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Business Email Compromise (BEC) Invoice Fraud Skyrockets

Ericka Chickowski

November 03, 2020

Business Email Compromise (BEC) Invoice Fraud Skyrockets
  • BEC invoice and payment attacks rose by 150% in Q3 2020
  • Wisconsin Republican Party loses $2.3 million from Trump re-election fund through BEC invoice fraud
  • BEC scams now cause $26 billion in global losses annually

A newly disclosed hack against the Wisconsin Republican Party that cost the political organization $2.3 million highlights the increasing dangers of business email compromise (BEC) to all types of organizations. It's not just anecdotal evidence like this incident that shows it---all of the recent figures indicate that BEC attacks continue to snowball, with payment and invoice fraud perpetrated through BEC experiencing a marked increase in the last quarter.

A new study from Abnormal Security shows that the median number of BEC attacks experienced by companies each week during Q3 2020 rose by 15% compared to Q2. Of particular notice is the rise in invoice and payment scams. Among the reported BEC attempts measured by Abnormal in Q3, the number of invoice and payment BEC attacks rose by 150%.

Disclosed last week, the attack against the Wisconsin GOP Trump re-election fund follows the typical BEC invoice scam playbook. Party insiders detected the incident just two weeks before Election Day. They discovered that BEC "hackers manipulated invoices from four vendors who were being paid for direct mail for Trump’s reelection efforts as well as for pro-Trump material such as hats to be handed out to supporters," according to the Associated Press. Like with many invoice BEC scams, the crooks altered documents so that the political organization would change bank account details and re-route legitimate direct payments to the criminals' accounts rather than those held by the vendors who provided the rightful goods and services.

In some instances BEC attackers will target individuals in the C-suite or the finance department, though Abnormal reports that the bad guys are now increasingly setting their sights on group mailboxes, with the number of those such attacks increasing two-fold in the last quarter. This is frequently aided by running roughshod over cloud-email services increasingly in use for corporate accounts today. For example, one BEC campaign detailed by the firm Mitiga was able to steal $15 million from various victims by impersonating senior executives through clever use of Office 365 and rogue domains to imitate legitimate business email accounts.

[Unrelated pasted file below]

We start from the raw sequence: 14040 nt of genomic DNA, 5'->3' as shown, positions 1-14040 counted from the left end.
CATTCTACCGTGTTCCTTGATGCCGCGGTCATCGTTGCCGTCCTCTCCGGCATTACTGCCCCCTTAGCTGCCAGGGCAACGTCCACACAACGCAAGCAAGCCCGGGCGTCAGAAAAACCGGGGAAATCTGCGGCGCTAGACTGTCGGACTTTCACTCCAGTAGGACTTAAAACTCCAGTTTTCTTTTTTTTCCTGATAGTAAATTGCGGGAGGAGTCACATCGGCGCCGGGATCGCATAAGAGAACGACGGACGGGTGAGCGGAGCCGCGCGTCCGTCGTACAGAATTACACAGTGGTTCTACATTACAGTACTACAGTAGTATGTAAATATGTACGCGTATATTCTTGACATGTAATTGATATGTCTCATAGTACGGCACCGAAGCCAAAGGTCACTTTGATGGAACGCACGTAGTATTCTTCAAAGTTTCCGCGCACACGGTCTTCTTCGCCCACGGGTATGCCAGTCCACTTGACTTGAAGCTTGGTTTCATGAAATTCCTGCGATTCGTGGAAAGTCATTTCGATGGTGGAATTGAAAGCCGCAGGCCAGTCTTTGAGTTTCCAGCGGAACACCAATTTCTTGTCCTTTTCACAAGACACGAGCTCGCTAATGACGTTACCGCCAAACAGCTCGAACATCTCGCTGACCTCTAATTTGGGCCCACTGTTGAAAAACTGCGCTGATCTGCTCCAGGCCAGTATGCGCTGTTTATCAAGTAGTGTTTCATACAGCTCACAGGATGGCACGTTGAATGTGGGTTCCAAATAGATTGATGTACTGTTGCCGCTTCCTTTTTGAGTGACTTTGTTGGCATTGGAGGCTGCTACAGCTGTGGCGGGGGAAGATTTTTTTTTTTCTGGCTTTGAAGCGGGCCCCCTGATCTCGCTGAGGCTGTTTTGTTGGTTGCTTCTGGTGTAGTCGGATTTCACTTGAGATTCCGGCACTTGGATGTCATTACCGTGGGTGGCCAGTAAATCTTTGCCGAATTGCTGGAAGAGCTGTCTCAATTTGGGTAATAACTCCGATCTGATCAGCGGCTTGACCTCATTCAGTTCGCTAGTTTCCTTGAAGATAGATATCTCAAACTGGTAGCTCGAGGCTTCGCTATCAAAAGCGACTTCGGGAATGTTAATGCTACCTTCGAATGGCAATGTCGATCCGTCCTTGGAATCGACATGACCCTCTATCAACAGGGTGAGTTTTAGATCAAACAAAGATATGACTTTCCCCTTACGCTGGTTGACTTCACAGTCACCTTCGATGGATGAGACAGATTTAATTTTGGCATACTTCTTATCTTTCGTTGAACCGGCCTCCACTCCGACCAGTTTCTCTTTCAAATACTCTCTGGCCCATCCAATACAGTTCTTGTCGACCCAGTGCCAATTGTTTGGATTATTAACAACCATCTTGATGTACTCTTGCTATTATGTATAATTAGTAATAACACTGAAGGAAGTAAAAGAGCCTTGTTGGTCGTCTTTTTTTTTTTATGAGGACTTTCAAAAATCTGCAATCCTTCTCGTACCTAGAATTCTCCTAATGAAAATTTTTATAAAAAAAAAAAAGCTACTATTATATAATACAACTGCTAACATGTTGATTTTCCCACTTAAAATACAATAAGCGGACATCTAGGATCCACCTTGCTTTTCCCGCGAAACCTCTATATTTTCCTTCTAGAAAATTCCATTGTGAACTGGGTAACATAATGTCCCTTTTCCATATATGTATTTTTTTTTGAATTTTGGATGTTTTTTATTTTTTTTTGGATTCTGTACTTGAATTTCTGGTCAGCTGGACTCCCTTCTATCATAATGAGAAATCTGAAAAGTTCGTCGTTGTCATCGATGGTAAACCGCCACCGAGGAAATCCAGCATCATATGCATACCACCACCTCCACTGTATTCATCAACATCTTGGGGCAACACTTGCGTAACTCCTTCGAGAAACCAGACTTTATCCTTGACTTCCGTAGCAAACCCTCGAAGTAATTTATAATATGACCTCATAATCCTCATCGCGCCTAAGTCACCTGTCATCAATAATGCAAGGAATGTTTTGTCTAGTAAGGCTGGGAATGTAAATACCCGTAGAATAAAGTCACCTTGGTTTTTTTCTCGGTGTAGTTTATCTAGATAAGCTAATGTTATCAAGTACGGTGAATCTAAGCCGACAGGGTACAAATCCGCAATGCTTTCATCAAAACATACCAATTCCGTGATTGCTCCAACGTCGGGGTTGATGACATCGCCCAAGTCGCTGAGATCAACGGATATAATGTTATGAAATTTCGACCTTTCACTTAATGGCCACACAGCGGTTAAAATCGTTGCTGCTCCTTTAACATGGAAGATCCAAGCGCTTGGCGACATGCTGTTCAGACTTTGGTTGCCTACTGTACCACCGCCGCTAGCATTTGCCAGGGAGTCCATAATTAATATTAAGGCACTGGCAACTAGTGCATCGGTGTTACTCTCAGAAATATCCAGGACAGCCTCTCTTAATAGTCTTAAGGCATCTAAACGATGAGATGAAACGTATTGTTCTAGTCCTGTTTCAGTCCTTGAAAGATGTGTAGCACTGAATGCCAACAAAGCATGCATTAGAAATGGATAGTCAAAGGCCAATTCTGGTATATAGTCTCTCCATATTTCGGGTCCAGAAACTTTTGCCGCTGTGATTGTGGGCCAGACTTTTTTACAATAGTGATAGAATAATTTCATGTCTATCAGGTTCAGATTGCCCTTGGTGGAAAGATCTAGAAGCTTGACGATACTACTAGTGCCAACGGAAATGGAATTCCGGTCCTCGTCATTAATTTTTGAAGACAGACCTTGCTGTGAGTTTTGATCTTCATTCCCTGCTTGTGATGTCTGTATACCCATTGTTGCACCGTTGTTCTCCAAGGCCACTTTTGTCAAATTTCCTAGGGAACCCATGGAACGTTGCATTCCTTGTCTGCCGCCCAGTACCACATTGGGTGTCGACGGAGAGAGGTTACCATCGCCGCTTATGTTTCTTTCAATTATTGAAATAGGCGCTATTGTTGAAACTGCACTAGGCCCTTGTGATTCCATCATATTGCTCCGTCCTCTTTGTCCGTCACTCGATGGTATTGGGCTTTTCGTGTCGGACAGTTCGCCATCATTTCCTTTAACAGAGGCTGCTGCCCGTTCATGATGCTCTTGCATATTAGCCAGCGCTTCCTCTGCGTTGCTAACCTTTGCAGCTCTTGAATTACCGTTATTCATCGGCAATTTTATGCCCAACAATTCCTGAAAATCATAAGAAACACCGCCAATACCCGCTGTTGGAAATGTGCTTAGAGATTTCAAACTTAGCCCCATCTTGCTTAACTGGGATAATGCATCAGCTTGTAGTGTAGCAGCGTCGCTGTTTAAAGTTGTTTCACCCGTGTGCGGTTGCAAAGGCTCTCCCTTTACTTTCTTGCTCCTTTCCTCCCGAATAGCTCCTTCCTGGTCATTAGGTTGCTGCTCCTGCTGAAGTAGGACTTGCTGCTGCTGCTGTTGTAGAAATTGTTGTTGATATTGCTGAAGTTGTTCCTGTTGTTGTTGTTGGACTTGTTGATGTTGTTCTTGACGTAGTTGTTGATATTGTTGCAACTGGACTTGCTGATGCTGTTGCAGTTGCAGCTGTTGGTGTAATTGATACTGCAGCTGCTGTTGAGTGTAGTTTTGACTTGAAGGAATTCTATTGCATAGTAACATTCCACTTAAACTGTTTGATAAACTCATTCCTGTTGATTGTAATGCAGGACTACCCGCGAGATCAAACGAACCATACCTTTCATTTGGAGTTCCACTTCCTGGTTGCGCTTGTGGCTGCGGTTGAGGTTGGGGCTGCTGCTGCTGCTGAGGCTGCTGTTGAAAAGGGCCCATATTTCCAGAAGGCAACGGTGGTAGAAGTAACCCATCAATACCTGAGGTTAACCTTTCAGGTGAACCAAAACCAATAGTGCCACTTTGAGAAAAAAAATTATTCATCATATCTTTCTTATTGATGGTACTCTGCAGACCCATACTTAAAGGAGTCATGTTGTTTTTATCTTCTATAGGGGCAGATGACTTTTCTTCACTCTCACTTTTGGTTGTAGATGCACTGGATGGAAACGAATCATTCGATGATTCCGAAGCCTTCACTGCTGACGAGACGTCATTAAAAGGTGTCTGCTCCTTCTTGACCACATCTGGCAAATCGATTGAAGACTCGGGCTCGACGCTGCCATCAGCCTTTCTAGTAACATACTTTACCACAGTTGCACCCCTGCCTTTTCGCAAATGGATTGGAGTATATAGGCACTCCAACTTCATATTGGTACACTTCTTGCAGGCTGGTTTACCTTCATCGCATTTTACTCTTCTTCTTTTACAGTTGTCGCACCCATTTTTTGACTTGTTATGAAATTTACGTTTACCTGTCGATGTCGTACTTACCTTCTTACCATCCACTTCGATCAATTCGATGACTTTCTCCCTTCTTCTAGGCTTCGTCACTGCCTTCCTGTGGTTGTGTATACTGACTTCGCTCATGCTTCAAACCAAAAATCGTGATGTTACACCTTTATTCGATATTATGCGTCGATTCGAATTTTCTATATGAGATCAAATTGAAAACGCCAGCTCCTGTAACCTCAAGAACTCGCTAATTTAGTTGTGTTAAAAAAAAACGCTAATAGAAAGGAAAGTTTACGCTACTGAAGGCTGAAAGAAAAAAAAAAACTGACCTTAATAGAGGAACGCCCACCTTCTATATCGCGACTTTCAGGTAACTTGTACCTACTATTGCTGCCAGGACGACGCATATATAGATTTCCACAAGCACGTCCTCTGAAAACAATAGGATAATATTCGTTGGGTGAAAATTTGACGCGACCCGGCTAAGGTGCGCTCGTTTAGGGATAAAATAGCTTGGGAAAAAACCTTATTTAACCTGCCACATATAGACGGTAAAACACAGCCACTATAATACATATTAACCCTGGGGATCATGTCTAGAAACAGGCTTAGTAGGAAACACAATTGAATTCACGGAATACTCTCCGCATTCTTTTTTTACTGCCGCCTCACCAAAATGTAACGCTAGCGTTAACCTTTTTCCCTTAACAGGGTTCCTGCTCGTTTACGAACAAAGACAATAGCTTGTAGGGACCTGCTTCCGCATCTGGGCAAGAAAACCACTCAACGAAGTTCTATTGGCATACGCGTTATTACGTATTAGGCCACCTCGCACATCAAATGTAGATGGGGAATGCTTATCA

According to a recent study of more than 9,000 instances of global BEC attacks between May 2019 and July 2020 by researchers with Agari's Cyber Intelligence Division (ACID), BEC scams are now responsible for $26 billion in losses each year. ACID estimates that BEC attacks now make up 40% of global cybercrime losses, impacting organizations in $177 countries.

Whether it's through invoice manipulation like with the Wisconsin GOP incident, or by other means such as impersonating an employee's CEO or senior management to request a legitimate-looking wire transfer, the hallmark of a successful BEC an enticement to make large wire transfers to criminals. According to the Anti-Phishing Working Group (APWG), the average request from a BEC scam is for $80,183. Some notable BEC operations target companies for far larger sums, with one Russian group fraudulently requesting an average of $1.27 million.

Attackers spend considerable time and resources doing reconnaissance and concocting very targeted campaigns in order to fool their well-placed targets into making extremely costly mistakes. Additionally, they must employ a wide network of money mules in order to absorb and launder fraudulent funds into untraceable accounts. Many of these are "unwitting mules" who are "socially engineered to commit fraud on the behalf of scammers," explain ACID researchers. They say the two most common source of unwitting mules for BEC actors are either romance scam victims or phony work-from-home scams:

"In these scams, victims respond to what looks to be a legitimate job posting and are 'hired' by the scammer. In many cases, these victims go through a formal interview process while the scammers vet their targets. After a victim accepts the 'job,' they are put to work doing a variety of different tasks, which could include receiving and reshipping goods, receiving “payments” from clients, or printing and sending checks. Of course these tasks are all part of fraudulent schemes the victim is unknowingly a part of."

Tricking unwitting mules with this kind of work-from-home ploy has grown even easier for criminals in the fallout from COVID-19, as people have been looking for easy sources of remote income.



Ericka Chickowski

An award-winning writer, Ericka Chickowski specializes in coverage of information technology and business innovation. She has focused on information security for the better part of a decade and regularly writes about the security industry as a contributor to Dark Reading. Chickowski’s perspectives on business and technology have also appeared in dozens of trade and consumer magazines, including Consumers Digest, Entrepreneur, Network Computing and InformationWeek.

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